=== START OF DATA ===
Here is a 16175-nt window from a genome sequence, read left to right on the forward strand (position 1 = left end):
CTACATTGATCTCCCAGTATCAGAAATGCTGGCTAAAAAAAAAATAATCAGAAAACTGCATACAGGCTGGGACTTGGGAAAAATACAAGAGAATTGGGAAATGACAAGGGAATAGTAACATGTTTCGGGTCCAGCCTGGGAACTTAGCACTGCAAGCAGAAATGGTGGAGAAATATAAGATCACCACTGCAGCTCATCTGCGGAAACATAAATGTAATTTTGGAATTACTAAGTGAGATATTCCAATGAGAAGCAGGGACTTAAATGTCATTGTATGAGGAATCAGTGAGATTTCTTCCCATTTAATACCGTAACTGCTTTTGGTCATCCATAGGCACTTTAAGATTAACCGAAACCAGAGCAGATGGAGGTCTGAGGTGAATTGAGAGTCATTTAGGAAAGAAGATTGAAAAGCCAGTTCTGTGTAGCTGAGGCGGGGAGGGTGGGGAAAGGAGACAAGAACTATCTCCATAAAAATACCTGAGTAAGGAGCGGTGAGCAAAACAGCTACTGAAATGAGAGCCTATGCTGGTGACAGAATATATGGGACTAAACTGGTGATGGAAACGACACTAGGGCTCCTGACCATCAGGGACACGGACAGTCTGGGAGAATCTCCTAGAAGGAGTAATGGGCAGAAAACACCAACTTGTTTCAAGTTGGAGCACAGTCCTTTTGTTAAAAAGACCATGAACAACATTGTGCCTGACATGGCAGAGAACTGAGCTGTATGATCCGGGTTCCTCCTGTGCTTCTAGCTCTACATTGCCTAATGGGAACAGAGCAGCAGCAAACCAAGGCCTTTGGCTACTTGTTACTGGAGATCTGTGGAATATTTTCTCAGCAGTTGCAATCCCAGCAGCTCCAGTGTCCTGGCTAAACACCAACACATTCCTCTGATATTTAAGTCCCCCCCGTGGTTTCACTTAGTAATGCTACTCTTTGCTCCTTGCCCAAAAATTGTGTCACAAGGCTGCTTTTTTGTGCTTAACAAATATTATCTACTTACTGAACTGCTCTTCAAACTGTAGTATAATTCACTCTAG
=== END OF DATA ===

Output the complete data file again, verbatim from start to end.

Here is a 16175-nt window from a genome sequence, read left to right on the forward strand (position 1 = left end):
CTACATTGATCTCCCAGTATCAGAAATGCTGGCTAAAAAAAAAATAATCAGAAAACTGCATACAGGCTGGGACTTGGGAAAAATACAAGAGAATTGGGAAATGACAAGGGAATAGTAACATGTTTCGGGTCCAGCCTGGGAACTTAGCACTGCAAGCAGAAATGGTGGAGAAATATAAGATCACCACTGCAGCTCATCTGCGGAAACATAAATGTAATTTTGGAATTACTAAGTGAGATATTCCAATGAGAAGCAGGGACTTAAATGTCATTGTATGAGGAATCAGTGAGATTTCTTCCCATTTAATACCGTAACTGCTTTTGGTCATCCATAGGCACTTTAAGATTAACCGAAACCAGAGCAGATGGAGGTCTGAGGTGAATTGAGAGTCATTTAGGAAAGAAGATTGAAAAGCCAGTTCTGTGTAGCTGAGGCGGGGAGGGTGGGGAAAGGAGACAAGAACTATCTCCATAAAAATACCTGAGTAAGGAGCGGTGAGCAAAACAGCTACTGAAATGAGAGCCTATGCTGGTGACAGAATATATGGGACTAAACTGGTGATGGAAACGACACTAGGGCTCCTGACCATCAGGGACACGGACAGTCTGGGAGAATCTCCTAGAAGGAGTAATGGGCAGAAAACACCAACTTGTTTCAAGTTGGAGCACAGTCCTTTTGTTAAAAAGACCATGAACAACATTGTGCCTGACATGGCAGAGAACTGAGCTGTATGATCCGGGTTCCTCCTGTGCTTCTAGCTCTACATTGCCTAATGGGAACAGAGCAGCAGCAAACCAAGGCCTTTGGCTACTTGTTACTGGAGATCTGTGGAATATTTTCTCAGCAGTTGCAATCCCAGCAGCTCCAGTGTCCTGGCTAAACACCAACACATTCCTCTGATATTTAAGTCCCCCCCGTGGTTTCACTTAGTAATGCTACTCTTTGCTCCTTGCCCAAAAATTGTGTCACAAGGCTGCTTTTTTGTGCTTAACAAATATTATCTACTTACTGAACTGCTCTTCAAACTGTAGTATAATTCACTCTAG